BBC News has announced a new bursary for journalists to work on its website in honour of Ivan Noble, the science and technology reporter who died of a brain tumour earlier this year.
Ivan, who was 37, died after a two-year fight against a brain tumour during which time he wrote a regular 'tumour diary' on the BBC News website.
The BBC News site will be offering an annual, six-month bursary to a journalist at the start of his or her career. The bursary will be awarded to a journalist who has recently completed a journalism course or has less than two years' journalistic experience. They must also have a passion for science and technology.
Over the six months, the bursary winner will work on the science and technology sections of the website, will research and write news reports and features, and will learn a wide range of skills for reporting for the web.
Pete Clifton, editor of BBC News Interactive, said the bursary was an ongoing commitment to help reporters to learn the skills of web journalism. He said: "When Ivan died, many readers asked what we would do as a lasting tribute to him.
"We think the bursary is a fitting thing to do - we want to encourage a new journalist with the same passion for science and technology that Ivan had."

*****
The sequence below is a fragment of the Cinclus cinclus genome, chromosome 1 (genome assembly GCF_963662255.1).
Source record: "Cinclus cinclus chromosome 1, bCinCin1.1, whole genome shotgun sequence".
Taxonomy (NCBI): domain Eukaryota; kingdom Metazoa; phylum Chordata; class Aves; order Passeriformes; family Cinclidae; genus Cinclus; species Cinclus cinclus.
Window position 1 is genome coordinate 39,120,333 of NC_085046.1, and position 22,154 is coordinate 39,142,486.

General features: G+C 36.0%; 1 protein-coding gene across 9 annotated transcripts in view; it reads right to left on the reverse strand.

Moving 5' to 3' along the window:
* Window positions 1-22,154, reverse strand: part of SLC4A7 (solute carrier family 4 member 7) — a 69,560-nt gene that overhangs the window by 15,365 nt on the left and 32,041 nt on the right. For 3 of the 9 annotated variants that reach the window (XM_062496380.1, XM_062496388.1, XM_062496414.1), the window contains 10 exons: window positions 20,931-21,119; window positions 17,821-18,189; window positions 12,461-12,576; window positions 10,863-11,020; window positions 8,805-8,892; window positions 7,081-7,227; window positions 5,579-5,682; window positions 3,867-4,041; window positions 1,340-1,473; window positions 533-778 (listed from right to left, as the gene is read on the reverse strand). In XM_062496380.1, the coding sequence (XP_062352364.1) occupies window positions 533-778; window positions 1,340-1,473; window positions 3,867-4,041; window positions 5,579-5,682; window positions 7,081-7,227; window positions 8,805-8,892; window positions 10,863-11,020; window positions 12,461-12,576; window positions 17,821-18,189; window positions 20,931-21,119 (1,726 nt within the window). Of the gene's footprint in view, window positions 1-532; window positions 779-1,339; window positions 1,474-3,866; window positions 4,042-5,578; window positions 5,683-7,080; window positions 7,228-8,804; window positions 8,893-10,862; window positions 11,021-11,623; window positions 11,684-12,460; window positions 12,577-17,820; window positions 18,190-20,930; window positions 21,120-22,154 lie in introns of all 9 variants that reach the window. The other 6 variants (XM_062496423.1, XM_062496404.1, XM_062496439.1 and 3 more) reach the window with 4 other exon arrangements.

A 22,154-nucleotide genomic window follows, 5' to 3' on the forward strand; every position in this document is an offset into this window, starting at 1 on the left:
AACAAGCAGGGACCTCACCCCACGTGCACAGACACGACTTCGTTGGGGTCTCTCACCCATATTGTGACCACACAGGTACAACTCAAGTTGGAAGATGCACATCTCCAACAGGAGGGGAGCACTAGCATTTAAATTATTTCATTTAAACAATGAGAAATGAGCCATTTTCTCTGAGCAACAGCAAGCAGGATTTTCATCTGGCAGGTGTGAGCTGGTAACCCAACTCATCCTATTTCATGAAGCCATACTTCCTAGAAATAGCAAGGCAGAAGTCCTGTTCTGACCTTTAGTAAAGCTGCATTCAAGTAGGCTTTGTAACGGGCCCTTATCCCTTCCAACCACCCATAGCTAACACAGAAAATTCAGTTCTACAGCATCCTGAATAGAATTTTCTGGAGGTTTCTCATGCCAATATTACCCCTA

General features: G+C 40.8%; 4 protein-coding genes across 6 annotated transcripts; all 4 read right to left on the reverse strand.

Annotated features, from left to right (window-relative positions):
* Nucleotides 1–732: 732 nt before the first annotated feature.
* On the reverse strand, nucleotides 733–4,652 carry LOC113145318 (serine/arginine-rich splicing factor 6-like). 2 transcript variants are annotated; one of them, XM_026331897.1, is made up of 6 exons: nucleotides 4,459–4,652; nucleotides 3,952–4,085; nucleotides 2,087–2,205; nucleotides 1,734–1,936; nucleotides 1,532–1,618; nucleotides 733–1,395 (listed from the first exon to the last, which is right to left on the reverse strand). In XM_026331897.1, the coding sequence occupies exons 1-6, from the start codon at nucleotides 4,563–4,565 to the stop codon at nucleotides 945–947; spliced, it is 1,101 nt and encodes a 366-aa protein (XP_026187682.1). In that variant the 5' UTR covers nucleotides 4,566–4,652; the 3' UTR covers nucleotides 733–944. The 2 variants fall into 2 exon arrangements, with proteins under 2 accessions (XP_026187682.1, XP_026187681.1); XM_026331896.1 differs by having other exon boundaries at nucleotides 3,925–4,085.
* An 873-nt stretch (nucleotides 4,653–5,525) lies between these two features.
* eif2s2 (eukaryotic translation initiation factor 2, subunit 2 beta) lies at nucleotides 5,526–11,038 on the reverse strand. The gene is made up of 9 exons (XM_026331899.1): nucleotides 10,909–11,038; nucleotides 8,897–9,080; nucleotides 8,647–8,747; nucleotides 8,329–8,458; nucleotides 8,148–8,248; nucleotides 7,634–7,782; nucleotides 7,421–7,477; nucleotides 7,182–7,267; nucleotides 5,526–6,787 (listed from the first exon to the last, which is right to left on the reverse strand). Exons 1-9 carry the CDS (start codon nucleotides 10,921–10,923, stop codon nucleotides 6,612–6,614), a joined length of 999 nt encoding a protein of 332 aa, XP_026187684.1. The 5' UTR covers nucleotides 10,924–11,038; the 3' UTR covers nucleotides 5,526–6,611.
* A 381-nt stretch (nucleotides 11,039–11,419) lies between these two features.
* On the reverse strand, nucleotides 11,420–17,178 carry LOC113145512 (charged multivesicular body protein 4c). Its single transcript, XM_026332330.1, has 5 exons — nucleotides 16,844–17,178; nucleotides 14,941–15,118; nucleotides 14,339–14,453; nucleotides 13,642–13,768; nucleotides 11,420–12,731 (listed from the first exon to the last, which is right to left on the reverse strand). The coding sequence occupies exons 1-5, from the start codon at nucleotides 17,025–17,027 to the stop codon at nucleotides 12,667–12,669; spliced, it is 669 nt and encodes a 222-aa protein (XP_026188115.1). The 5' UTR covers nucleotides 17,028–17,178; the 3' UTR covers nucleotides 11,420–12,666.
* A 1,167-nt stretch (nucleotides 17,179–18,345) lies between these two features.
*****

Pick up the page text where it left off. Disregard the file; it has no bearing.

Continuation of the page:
Ivan's wife Almut welcomed the announcement. She said: "Ivan's illness was only a very short period of his life and the bursary is there to remember his life before he was ill. He was a science and technology writer and this is what the bursary marks.
"I'm very pleased and honoured that the BBC has chosen to remember his professional life before he was ill."
Ivan's tumour diary was a regular feature on the site from September 2002 to the last entry, on 31 January 2005 - the day he died. It followed his battle through remissions and relapses and provoked thousands of emails of support and tribute.
The book of his diary entries, entitled Like a Hole in the Head, features some of these tributes. The book's title comes from a comment Ivan made after being told he needed more brain surgery. His response: "I need another craniotomy like I need a hole in the head."
The book also features interviews with people who have lost relatives to brain tumours, as well as doctors trained in breaking the bad news of terminal illness. The BBC's proceeds from the book will go to Medecins Sans Frontieres UK, the charity chosen by Ivan.
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